LIEVIN COMMUNAL CEMETERY EXTENSION
|Region||Pas de Calais|
|Total identified casualties||300 Find these records|
|Casualties from||First & Second World War|
Lievin is a small town in the Department of the Pas-de-Calais, 3.5 kilometres west of Lens. The Communal Cemetery is on the south-west side of the town on the road to Givenchy-en-Gohelle.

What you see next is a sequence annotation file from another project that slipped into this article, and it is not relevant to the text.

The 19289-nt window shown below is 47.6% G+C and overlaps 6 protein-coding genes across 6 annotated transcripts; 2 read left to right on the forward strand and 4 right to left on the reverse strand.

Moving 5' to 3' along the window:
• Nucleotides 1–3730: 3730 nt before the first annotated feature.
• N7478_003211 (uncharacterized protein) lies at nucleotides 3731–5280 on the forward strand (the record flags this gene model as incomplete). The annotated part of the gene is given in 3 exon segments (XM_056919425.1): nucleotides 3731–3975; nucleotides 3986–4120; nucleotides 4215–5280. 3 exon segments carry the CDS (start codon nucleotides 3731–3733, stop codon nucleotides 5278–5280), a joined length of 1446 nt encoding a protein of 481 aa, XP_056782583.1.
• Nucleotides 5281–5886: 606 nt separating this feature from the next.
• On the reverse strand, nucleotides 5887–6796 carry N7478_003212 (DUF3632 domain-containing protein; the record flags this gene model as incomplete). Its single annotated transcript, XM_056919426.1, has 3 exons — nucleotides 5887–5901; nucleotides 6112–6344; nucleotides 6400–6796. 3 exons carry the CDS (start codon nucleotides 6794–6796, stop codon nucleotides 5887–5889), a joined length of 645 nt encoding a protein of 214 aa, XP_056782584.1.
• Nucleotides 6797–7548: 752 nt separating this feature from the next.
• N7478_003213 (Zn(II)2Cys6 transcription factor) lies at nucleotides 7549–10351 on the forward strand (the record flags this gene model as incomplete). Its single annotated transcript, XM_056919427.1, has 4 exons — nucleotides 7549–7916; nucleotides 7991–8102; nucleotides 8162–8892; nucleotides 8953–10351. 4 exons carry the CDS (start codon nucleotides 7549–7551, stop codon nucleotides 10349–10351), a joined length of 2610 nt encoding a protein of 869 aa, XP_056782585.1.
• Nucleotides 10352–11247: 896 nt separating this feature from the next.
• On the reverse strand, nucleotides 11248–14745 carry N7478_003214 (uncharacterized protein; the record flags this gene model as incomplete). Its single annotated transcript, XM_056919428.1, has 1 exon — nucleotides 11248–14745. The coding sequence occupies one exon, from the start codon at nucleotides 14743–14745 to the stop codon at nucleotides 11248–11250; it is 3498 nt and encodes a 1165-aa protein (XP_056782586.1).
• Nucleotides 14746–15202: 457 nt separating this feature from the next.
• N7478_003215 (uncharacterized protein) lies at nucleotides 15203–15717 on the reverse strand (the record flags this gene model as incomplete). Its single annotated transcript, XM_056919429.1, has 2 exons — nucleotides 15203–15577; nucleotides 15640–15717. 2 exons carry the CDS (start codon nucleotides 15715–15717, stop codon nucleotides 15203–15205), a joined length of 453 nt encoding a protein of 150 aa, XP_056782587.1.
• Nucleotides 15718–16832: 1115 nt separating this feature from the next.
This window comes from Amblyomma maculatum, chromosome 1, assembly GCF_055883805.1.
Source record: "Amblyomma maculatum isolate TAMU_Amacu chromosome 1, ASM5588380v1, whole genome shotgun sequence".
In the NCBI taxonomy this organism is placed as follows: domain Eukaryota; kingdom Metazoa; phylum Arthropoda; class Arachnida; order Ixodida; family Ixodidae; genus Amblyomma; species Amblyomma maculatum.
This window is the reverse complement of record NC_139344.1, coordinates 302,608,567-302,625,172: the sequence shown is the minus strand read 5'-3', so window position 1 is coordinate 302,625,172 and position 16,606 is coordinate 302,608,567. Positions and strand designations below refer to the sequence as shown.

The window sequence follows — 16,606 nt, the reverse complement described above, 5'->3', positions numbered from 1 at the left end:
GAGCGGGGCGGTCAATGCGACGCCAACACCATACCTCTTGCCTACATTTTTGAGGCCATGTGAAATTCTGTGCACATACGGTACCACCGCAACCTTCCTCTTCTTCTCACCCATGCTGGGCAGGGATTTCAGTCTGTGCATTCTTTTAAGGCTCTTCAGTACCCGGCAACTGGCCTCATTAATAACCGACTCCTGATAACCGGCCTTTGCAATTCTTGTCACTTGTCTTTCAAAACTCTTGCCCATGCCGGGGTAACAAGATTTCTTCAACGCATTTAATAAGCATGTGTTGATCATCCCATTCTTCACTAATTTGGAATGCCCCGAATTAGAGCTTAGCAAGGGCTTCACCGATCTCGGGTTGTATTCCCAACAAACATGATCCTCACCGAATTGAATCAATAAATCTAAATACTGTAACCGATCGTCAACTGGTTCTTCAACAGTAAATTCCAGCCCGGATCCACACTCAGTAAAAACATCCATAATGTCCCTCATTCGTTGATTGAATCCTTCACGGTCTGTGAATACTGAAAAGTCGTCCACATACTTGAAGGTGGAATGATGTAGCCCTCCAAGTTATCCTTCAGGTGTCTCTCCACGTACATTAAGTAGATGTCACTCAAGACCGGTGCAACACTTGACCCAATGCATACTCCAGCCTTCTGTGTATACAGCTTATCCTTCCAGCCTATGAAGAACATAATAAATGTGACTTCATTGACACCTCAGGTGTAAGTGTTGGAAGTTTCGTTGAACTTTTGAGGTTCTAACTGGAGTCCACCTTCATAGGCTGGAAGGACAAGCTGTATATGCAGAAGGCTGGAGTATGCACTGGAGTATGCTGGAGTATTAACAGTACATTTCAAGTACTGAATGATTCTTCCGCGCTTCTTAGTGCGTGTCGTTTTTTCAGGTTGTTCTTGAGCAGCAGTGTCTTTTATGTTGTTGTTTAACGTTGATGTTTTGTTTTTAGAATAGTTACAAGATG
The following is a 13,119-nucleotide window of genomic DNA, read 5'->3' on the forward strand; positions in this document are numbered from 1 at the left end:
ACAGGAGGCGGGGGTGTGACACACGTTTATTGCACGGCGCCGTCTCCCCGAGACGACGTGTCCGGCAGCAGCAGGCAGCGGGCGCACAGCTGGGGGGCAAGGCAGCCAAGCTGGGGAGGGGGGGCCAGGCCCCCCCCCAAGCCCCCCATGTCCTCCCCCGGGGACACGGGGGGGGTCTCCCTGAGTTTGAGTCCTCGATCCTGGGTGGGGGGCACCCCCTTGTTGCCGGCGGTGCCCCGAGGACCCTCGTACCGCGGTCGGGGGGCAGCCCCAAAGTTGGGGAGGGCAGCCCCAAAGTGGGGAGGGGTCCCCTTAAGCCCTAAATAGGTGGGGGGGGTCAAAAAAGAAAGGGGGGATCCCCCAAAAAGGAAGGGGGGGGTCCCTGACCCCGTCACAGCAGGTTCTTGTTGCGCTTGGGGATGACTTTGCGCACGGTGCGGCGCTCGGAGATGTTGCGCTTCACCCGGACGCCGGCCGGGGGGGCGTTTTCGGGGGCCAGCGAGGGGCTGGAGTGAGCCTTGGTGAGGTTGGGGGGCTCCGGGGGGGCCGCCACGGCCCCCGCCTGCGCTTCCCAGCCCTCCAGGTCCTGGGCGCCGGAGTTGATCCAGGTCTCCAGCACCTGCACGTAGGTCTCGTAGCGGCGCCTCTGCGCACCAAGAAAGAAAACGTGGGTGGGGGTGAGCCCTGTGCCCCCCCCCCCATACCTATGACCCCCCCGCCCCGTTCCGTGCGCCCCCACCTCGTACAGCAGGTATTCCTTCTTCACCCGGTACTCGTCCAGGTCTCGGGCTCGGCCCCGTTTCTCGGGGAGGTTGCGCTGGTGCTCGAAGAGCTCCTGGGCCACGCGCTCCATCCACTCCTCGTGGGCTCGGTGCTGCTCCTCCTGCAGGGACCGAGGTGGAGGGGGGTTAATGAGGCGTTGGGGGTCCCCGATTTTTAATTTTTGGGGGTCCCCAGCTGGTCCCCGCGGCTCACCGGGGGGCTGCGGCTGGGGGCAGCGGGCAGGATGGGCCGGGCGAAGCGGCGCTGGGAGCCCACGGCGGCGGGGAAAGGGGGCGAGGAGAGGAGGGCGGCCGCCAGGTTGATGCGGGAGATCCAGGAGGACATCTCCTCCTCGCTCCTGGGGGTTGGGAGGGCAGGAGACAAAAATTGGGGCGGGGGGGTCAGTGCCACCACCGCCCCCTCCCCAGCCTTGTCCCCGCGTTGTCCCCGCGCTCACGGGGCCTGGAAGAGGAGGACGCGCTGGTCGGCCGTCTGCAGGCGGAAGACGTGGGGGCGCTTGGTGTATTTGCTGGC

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Lievin was captured by the Canadian Corps on the 14th April 1917, and remained in British hands until the end of the War. The Extension was made after the Armistice by the concentration of graves from the battlefields North and South of Lens and from certain smaller cemeteries, including:- ACHEVILLE ROAD CEMETERY, VIMY, 800 metres East of the village, in which were buried 30 soldiers from Canada and three from the United Kingdom who fell in April and May 1917. ANGRES CHURCHYARD, in which 26 soldiers from the United Kingdom, nine men of the Canadian Garrison Artillery and five German prisoners were buried in April-September 1917. BOIS-DE-NOULETTE ROAD CEMETERY, on the North-East side of the hamlet of Noulette, begun by the French and containing the graves of eleven soldiers from the United Kingdom who fell in 1916. EMMERIN GERMAN CEMETERY, between Emmerin and Haubourdin, containing the graves of two Flying Officers killed in September 1918. HARNES COMMUNAL CEMETERY GERMAN EXTENSION, in which eight soldiers from the United Kingdom were buried in 1917. KING'S CROSS MILITARY CEMETERY, SOUCHEZ, on the side of the ridge between Souchez and Givenchy, begun by French troops and containing the graves of six Canadian soldiers who fell in April 1917. LA FOSSE-AUX-LOUPS FRENCH MILITARY CEMETERY, AIX NOULETTE, 460 metres East of the hamlet of Noulette, containing the graves of three men of the Royal Naval Division who fell in July 1916. LORETTE FRENCH MILITARY CEMETERY No.5, between Noulette and the Chapel of Notre Dame, containing the graves of 48 French soldiers and those of eleven from the United Kingdom who fell in 1916. The present French National Cemetery of Notre Dame-de-Lorette is on the summit of the plateau between Noulette and Ablain-St. Nazaire, and it contains the graves of 34,000 French and Russian soldiers; the Chapel which marked the site was captured by French troops on the 12th May 1915, and a tall beacon or lighthouse is now erected on the spot as a French War Memorial. NOULETTE ORCHARD CEMETERY, on the North-West side of the hamlet of Noulette, begun by the French and containing the graves of nine soldiers from the United Kingdom who fell in 1916. RIAUMONT CEMETERY, LIEVIN, on the East side of the Bois-de Riaumont, containing the graves of 19 Canadian soldiers who fell in August 1917. The majority of the soldiers buried here fell in April 1917, but others were killed as early as January 1915, and as late as October 1918. There are now nearly 700, 1914-18 and a small number of 1939-45 war casualties commemorated in this site. Of these, over half from the 1914-18 War are unidentified and special memorials are erected to ten soldiers from the United Kingdom and one from Canada who are believed to be buried in the Extension. Other special memorials record the names of three men of the 46th Canadian Infantry Battalion, buried at King's Cross Military Cemetery, Souchez, whose graves were destroyed by shell fire. The cemetery covers an area of 2,294 square metres and is enclosed by a brick wall.